The Government is pulling the pin on its commitments to upgrade both Mill Road in South Auckland and State Highway 1 between Whangarei and Port Marsden.
It is also halving the length of the planned expressway between Tauranga and Ōmokoroa, so it stops at Te Puna, rather than going all the way north to Ōmokoroa.
The Northern Pathway will no longer be connected to the Auckland Harbour Bridge, because the bridge can't handle this much additional weight. Rather, the Government has committed to building a separate structure alongside the bridge for walkers and cyclists.
This project is expected to take five years to complete and cost $785 million.
The changes come, as the Government reassesses its $6.8 billion New Zealand Upgrade Programme, unveiled in January 2020.
Six of the 32 projects included in the programme won’t go ahead as initially planned.
New cost estimates for all the promises made in January 2020 are expected to see the cost of the initial NZ Upgrade Programme almost double to $12.8 billion.
The now-scrapped Mill Road upgrade, for example, was priced at $1.85 billion last year, but is now expected to cost $3.5 billion.
Finance Minister Grant Robertson attributed the cost blowout to increased construction costs globally due to COVID-19.
He has allocated an additional $1.9 billion towards the programme.
The projects that will be changed are among the more expensive ones.
Projects that will go ahead as planned include Ōtaki to north of Levin, Penlink, SH58, SH1/29 in the Waikato, Melling, Takitimu North Link Stage One, and the Canterbury and Queenstown transport packages.
Here are details of the changed projects, in the words of Waka Kotahi NZ Transport Agency:
Whangārei to Port Marsden Highway
Government has instructed Waka Kotahi to implement a new option that focuses on safety improvements along the existing state highway and a new rail line to Northport. The current proposal for a new state highway will not continue.
South Auckland projects
Government has increased the level of rail investment to allow construction of three new rail stations in addition to rail electrification and a third rail line. The new scope will deliver a two-lane northern section of Mill Road (Flat Bush to Alfriston), SH1 improvements, including a shared path between Papakura and Drury and investment in Drury transport upgrades that support releasing additional housing. The existing proposals for Mill Road and Papakura to Drury South Stage 2, including Drury South interchange, will not be progressed as part of the New Zealand Upgrade Programme.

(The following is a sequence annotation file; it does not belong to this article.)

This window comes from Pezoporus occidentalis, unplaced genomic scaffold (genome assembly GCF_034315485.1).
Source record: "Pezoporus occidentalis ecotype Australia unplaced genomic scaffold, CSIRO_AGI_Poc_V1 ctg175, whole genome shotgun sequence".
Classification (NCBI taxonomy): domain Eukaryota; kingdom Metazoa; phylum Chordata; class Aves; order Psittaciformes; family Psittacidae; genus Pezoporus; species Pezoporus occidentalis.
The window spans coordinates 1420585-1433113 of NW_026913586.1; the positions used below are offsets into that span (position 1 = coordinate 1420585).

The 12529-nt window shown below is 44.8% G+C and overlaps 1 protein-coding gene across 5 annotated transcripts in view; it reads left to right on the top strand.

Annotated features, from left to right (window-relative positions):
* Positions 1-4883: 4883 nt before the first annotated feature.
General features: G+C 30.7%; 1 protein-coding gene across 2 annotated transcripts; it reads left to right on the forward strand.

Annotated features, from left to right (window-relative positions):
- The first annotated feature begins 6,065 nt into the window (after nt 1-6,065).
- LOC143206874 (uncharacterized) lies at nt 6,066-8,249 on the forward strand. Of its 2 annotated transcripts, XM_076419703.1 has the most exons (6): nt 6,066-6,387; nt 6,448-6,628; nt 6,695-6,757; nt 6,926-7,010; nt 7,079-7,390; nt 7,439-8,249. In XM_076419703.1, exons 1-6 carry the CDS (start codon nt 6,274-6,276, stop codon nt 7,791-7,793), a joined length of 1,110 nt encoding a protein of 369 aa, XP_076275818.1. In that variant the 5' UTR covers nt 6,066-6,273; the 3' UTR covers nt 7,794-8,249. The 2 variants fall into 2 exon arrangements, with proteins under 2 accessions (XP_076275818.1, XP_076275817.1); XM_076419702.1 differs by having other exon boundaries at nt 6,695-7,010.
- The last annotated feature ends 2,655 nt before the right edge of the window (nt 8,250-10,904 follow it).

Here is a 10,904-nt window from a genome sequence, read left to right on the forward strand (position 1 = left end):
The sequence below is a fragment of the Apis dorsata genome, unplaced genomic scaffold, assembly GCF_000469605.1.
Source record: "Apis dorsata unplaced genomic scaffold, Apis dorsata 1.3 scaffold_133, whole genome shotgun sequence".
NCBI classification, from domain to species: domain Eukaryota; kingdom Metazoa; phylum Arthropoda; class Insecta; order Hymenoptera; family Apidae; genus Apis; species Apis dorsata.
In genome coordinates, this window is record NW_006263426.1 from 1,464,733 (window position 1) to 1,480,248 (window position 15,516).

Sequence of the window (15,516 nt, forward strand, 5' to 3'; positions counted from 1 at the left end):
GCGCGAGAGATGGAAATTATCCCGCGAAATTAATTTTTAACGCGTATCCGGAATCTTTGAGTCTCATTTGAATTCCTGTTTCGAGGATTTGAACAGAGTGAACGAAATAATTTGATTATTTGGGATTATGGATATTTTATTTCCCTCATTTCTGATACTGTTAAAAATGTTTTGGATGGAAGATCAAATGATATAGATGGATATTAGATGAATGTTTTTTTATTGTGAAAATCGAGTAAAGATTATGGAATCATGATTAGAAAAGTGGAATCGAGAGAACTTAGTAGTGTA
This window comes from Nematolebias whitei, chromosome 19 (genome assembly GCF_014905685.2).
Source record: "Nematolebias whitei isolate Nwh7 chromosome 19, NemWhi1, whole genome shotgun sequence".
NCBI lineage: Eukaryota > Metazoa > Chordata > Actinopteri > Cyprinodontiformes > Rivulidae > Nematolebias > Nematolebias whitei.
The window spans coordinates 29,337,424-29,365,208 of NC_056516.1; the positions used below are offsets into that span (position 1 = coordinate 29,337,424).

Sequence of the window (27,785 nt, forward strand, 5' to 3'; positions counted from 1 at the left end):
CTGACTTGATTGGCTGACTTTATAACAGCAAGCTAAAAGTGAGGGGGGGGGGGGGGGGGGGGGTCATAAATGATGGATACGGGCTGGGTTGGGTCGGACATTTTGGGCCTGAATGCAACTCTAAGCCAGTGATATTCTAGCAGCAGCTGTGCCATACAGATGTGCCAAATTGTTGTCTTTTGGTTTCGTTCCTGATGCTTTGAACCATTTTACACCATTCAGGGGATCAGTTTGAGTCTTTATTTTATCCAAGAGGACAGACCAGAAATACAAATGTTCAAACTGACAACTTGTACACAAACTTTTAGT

Takitimu North Link
Takitimu North Link Stage 1 will start construction, subject to property negotiations, later this year. Route protection of Stage 2 will be delivered by the New Zealand Upgrade Programme, however further work beyond route protection, including construction, will require funding through the National Land Transport Programme. This won’t occur within the next three years and is unlikely to be within the next 10 years.
Transport Minister Michael Wood said, “Recognising the need to decarbonise our transport system, we’re rebalancing the package to increase investment in rail, public transport and walking and cycling.
“If we had proceeded with Mill Road as originally scoped, it would have cost up to $3.5 billion and at peak produced six tonnes of CO2 emissions a day. Instead, we’ve focused on delivering important safety improvements to Mill Road, upgrades to SH1 and rail, and new rail stations connected to public transport, walking and cycling infrastructure. This rebalanced package helps manage debt, reduces emissions and supports housing growth.
“The Marsden Point rail spur will be a strategic investment in Northland’s future prosperity, getting heavy trucks off the road to make the highway safer, and reduce emissions. We know safety on SH1 is a concern for locals, so there will be targeted safety upgrades, including median barriers, along the route.
“Meeting our commitment to decarbonising transport means that we have to start doing things differently.
"This re-balanced NZUP package shows our intent, and to guide future investment I intend to amend the Government Policy Statement on land transport to provide Waka Kotahi with the clarity it needs to make investments consistent with our country’s decarbonisation goals."
National: Govt down-played costs ahead of the election
National's Infrastructure spokesperson Andrew Bayly coined the Government's cost blowout claim "the worst form of politics".
“The Government deliberately down-played the cost of the Upgrade Programme during an election year so New Zealanders rightly thought those projects would go ahead," Bayly said.
“Now that costs have predictably increased as a result of the Government’s three-and-a-half-year delay, it is cancelling much needed projects that it is ideologically opposed to, like Mill Road."
National's leader Judith Collins said: “The Government’s fixation on walking, cycling, and forcing people out of their cars is out of touch with modern New Zealand. Grant Robertson should try cycling across the harbour with groceries, sports gear and the kid’s netball team and see how that goes.”
National’s Transport spokesperson Michael Woodhouse said the new bridge next to the Auckland Harbour Bridge should have capacity for cars, freight and public transport to ensure it is future-proofed.
“It’s unclear why Labour is opting for a piecemeal solution when we know the current bridge has serious structural issues," Woodhouse said.
“It’s clear Labour’s transport priorities are all wrong. If the second harbour crossing isn’t done properly then Aucklanders will be fighting gridlock for decades to come...
“Labour could do this now by ending its obsession with light rail down Dominion Road, which could cost upwards of $10 billion, and spend this money on high-priority projects."